Microsoft announced that they will debut a new mapping service, MSN Virtual Earth, this summer (thanks to Slashdot for the link). The service combines satellite images with map data, provides Sims-like isometric views, and allows layering information about businesses and services atop the search results.
This isn’t a surprising move. After all, MSN Maps have been around for a while, and Microsoft has had Terraserver since 1998. What’s different is that Microsoft’s announcement has a feel of desperation and me-too-ness about it, coming several months after Google debuted satellite images in their slick Google Maps service.
Integration of maps and satellite images is a natural incremental feature that provides radical amounts of value to users. It’s just the sort of software that you used to expect Microsoft to release. Embarrassing, then, that they got beaten to their own punch by a company that had no prior competence in mapping or imaging.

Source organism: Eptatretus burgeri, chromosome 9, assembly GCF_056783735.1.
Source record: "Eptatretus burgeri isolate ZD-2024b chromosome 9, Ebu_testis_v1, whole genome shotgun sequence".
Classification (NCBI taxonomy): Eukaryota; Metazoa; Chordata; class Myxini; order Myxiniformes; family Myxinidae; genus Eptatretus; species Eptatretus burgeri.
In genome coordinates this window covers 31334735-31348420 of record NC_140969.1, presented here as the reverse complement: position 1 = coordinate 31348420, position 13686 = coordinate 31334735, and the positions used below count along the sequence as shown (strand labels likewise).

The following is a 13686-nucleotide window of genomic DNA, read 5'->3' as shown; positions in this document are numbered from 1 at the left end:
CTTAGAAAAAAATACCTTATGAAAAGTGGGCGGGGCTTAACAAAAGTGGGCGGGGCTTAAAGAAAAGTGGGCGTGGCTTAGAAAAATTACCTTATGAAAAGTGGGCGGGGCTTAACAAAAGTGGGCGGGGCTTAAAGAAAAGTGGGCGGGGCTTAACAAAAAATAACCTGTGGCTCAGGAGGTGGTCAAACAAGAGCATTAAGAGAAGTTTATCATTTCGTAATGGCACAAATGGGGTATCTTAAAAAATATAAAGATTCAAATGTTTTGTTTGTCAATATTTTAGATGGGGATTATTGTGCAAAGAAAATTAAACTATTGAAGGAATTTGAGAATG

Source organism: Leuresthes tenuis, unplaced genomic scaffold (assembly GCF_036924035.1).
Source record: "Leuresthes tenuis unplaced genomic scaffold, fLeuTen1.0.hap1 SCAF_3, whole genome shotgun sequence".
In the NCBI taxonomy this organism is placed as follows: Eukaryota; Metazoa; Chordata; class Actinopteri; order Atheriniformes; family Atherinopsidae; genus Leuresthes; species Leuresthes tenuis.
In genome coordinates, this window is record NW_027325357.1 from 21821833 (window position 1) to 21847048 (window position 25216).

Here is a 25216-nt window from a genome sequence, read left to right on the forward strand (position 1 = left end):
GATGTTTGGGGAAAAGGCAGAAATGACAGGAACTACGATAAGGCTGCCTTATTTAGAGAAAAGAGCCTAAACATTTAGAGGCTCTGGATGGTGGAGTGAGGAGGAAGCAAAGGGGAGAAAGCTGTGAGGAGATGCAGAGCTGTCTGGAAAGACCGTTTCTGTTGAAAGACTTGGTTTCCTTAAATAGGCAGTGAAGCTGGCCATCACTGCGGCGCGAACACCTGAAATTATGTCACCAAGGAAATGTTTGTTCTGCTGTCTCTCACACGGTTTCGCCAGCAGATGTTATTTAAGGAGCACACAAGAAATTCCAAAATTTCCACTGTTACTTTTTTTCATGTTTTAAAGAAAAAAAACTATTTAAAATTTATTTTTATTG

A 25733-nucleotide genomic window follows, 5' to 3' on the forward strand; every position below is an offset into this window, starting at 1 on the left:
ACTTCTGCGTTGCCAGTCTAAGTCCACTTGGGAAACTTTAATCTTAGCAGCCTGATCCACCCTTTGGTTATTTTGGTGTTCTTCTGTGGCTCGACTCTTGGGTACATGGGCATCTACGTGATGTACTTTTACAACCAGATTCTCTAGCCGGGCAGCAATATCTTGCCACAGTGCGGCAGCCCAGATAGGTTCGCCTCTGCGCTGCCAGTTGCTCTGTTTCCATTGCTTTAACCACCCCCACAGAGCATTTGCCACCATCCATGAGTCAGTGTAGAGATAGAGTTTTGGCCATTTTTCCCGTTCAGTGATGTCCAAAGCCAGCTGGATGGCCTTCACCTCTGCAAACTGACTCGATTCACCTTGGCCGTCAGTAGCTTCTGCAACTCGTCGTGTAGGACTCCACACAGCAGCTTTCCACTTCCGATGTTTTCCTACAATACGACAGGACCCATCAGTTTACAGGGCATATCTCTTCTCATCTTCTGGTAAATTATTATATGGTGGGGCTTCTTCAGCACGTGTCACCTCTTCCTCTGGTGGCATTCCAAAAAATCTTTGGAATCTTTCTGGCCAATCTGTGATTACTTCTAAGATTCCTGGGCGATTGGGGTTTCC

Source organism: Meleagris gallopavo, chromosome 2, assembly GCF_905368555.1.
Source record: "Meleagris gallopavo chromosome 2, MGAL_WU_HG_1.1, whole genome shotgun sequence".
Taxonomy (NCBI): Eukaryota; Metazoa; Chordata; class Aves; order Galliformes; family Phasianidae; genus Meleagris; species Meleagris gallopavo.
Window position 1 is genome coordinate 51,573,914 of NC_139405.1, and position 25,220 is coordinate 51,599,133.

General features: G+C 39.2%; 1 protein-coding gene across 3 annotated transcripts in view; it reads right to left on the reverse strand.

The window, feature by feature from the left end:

The good news in this scenario is that customers are getting a choice, as Microsoft feels the sting of competition. The bad news—for customers and for its investors— is that the most highly capitalized software company in the world isn’t capable of turning all its resources into bringing products like this to the market faster.